Mitigating risk through better communication
As the volume of electronically stored information (ESI) rises rapidly, improving the understanding among the C-suite, legal and IT functions is key to controlling costs and better managing e-discovery risks.
To assess the state of e-discovery readiness at U.S. companies, the Deloitte Forensic Center commissioned the Economist Intelligence Unit (EIU) to conduct a survey of respondents in the legal, risk, compliance and information technology (IT) functions.
The Deloitte Forensic Center’s analysis of the E-Discovery: Mitigating Risk Through Better Communication survey results1 identified three interrelated challenges. They are:
At the heart of e-discovery are two corporate functions that historically have had little in common, and tend to speak their own technical languages: legal and IT.
Neither can be truly effective in the e-discovery process without a clear understanding of the other, yet communication and coordination between these two departments appears to be unclear to many survey participants: More than one-third of respondents (36 percent) don’t know the answer to how their legal and IT departments communicate.
And of those with an opinion about how the two departments work together on e-discovery, 40 percent say they communicate poorly, and 35 percent say their companies have not created a “Discovery Response Team” or similar structure that includes representation from IT, legal, human resources (HR) and other relevant departments.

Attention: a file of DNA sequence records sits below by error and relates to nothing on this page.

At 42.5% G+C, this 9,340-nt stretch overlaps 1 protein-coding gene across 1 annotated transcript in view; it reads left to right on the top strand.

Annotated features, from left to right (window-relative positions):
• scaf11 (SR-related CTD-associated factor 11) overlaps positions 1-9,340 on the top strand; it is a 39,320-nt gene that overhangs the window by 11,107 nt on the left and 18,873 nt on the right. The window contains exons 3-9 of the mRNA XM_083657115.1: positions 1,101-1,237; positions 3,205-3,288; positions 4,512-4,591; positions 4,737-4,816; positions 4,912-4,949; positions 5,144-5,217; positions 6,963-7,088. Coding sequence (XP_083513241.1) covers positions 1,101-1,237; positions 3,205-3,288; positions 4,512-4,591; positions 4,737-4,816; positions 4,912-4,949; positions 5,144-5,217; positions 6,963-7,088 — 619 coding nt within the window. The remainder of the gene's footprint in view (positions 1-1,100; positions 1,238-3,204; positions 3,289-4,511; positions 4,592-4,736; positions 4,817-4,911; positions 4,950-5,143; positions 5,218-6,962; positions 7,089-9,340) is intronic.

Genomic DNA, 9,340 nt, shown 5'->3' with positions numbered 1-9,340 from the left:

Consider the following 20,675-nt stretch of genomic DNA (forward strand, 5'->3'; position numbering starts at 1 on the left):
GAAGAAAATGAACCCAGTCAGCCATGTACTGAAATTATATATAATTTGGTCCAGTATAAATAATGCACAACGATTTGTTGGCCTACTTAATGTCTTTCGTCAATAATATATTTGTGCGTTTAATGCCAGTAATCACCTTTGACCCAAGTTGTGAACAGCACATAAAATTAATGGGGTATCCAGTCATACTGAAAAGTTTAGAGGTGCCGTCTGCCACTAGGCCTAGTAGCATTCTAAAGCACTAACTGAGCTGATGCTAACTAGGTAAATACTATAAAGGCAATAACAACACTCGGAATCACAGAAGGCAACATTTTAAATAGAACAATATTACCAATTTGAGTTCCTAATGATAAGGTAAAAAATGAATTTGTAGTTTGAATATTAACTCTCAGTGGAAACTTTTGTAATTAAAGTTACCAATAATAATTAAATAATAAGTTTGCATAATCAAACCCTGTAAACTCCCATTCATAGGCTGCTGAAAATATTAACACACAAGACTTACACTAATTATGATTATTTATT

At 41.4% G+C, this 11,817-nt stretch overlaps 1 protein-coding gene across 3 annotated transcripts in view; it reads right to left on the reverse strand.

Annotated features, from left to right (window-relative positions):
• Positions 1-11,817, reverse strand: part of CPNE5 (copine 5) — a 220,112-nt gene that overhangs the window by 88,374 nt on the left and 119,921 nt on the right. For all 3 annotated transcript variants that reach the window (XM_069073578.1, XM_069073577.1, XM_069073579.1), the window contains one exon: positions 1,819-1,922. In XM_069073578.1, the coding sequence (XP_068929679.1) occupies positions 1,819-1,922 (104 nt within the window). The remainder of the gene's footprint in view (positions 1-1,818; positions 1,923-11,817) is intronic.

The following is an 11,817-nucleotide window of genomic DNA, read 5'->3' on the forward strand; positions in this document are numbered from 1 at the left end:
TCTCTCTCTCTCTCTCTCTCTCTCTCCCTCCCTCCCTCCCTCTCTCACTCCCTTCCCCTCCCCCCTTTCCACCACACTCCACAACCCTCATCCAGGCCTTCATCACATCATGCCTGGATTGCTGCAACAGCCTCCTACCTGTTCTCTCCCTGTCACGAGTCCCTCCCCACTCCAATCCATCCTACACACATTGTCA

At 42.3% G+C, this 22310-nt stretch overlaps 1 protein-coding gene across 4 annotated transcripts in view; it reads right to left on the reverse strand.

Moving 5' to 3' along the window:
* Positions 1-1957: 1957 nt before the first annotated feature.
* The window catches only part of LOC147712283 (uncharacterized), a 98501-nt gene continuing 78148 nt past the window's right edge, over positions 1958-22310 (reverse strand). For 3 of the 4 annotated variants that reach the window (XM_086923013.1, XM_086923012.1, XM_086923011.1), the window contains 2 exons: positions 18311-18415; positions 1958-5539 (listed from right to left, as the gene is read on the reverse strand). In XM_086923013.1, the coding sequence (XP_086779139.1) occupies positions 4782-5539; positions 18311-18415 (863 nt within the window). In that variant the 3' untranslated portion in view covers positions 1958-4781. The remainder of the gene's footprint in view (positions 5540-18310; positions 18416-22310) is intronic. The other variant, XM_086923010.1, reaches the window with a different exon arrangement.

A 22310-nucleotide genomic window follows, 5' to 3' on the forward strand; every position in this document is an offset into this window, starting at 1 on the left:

Deficient communication and a lack of coordination between departments can lead to an organizational lack of awareness about e-discovery.
According to the survey, more than one-third of respondents, including C-suite, (36 percent) don’t know how committed their company’s C-suite is to finding a solution for e-discovery issues. In addition, one-quarter (25 percent) don’t know if their company’s C-suite is aware of e-discovery issues—16 percent of respondents are sure that they are not!
A lack of awareness about e-discovery and its challenges can naturally lead to a low priority being given to preparing for litigation: Only 20 percent of respondents think legal resources are appropriately allocated to e-discovery and only 18 percent say the same about financial resources. As ESI volumes increase and new sources of ESI emerge, those challenges are likely to become more difficult.
As one might expect, lack of awareness is already an obvious issue: overall about one-third of respondents did not know the answer to several questions in the survey, and respondents from the risk and compliance functions actually had a higher tendency of reportedly not knowing the answer than survey takers from the IT and legal functions.
On average, the risk and compliance groups answered “don’t know” 48 percent and 53 percent of the time, respectively, while both IT and legal respondents answered “don’t know” 37 percent of the time.
Survey participants with greater seniority appear to have more knowledge about e-discovery. On average, C-level respondents answered “don’t know” only 25 percent of the time, while non-C-level respondents said “don’t know” 47 percent of the time.
Obstacles to readiness
Almost half of respondents said their companies are only somewhat effective (43 percent) or not at all effective (6 percent) in dealing with the challenges of e-discovery today. And compliance with e-discovery requests poses a challenge for more than one-third of companies, according to those surveyed.
How effective is your company in dealing with the challenges of e-discovery today?
Many companies also lack the resources and sophistication to manage e-discovery effectively.
For respondents that say their firms are challenged by e-discovery, the most common complaints are: a lack of funds to address e-discovery requirements (25 percent), the volume of data subject to e-discovery (23 percent), and the complexity of data-privacy and security requirements (19 percent).